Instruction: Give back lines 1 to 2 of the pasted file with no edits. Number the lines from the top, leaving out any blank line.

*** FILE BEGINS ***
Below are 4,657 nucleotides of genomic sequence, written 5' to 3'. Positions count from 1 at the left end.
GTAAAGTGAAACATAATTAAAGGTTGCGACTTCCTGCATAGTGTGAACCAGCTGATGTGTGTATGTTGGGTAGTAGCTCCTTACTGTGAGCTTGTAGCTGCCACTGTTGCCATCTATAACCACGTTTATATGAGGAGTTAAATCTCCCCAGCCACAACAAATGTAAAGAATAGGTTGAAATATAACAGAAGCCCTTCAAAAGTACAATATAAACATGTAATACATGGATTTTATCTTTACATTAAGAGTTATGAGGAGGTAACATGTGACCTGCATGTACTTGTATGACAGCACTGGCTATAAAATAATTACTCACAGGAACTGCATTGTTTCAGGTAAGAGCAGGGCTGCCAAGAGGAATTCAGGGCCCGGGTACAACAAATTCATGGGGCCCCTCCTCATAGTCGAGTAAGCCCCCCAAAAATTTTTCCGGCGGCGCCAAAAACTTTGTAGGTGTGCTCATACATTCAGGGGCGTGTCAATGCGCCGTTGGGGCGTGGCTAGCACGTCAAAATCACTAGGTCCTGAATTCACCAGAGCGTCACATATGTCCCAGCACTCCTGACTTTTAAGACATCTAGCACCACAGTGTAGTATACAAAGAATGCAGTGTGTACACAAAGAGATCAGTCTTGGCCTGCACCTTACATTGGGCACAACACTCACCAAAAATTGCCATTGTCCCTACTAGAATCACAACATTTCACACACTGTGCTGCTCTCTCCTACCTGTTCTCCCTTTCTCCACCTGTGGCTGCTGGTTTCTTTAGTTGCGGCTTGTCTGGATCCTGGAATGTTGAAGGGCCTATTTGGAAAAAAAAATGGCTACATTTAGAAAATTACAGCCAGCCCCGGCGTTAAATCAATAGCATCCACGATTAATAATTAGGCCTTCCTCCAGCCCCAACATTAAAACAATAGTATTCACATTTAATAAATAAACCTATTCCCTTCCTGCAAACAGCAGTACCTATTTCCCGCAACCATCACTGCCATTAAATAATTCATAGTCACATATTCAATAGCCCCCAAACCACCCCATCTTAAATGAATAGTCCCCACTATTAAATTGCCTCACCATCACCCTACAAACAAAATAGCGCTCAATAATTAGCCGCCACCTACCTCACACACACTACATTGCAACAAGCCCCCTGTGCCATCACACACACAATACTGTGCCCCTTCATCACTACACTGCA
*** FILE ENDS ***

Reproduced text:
Below are 4,657 nucleotides of genomic sequence, written 5' to 3'. Positions count from 1 at the left end.
GTAAAGTGAAACATAATTAAAGGTTGCGACTTCCTGCATAGTGTGAACCAGCTGATGTGTGTATGTTGGGTAGTAGCTCCTTACTGTGAGCTTGTAGCTGCCACTGTTGCCATCTATAACCACGTTTATATGAGGAGTTAAATCTCCCCAGCCACAACAAATGTAAAGAATAGGTTGAAATATAACAGAAGCCCTTCAAAAGTACAATATAAACATGTAATACATGGATTTTATCTTTACATTAAGAGTTATGAGGAGGTAACATGTGACCTGCATGTACTTGTATGACAGCACTGGCTATAAAATAATTACTCACAGGAACTGCATTGTTTCAGGTAAGAGCAGGGCTGCCAAGAGGAATTCAGGGCCCGGGTACAACAAATTCATGGGGCCCCTCCTCATAGTCGAGTAAGCCCCCCAAAAATTTTTCCGGCGGCGCCAAAAACTTTGTAGGTGTGCTCATACATTCAGGGGCGTGTCAATGCGCCGTTGGGGCGTGGCTAGCACGTCAAAATCACTAGGTCCTGAATTCACCAGAGCGTCACATATGTCCCAGCACTCCTGACTTTTAAGACATCTAGCACCACAGTGTAGTATACAAAGAATGCAGTGTGTACACAAAGAGATCAGTCTTGGCCTGCACCTTACATTGGGCACAACACTCACCAAAAATTGCCATTGTCCCTACTAGAATCACAACATTTCACACACTGTGCTGCTCTCTCCTACCTGTTCTCCCTTTCTCCACCTGTGGCTGCTGGTTTCTTTAGTTGCGGCTTGTCTGGATCCTGGAATGTTGAAGGGCCTATTTGGAAAAAAAAATGGCTACATTTAGAAAATTACAGCCAGCCCCGGCGTTAAATCAATAGCATCCACGATTAATAATTAGGCCTTCCTCCAGCCCCAACATTAAAACAATAGTATTCACATTTAATAAATAAACCTATTCCCTTCCTGCAAACAGCAGTACCTATTTCCCGCAACCATCACTGCCATTAAATAATTCATAGTCACATATTCAATAGCCCCCAAACCACCCCATCTTAAATGAATAGTCCCCACTATTAAATTGCCTCACCATCACCCTACAAACAAAATAGCGCTCAATAATTAGCCGCCACCTACCTCACACACACTACATTGCAACAAGCCCCCTGTGCCATCACACACACAATACTGTGCCCCTTCATCACTACACTGCA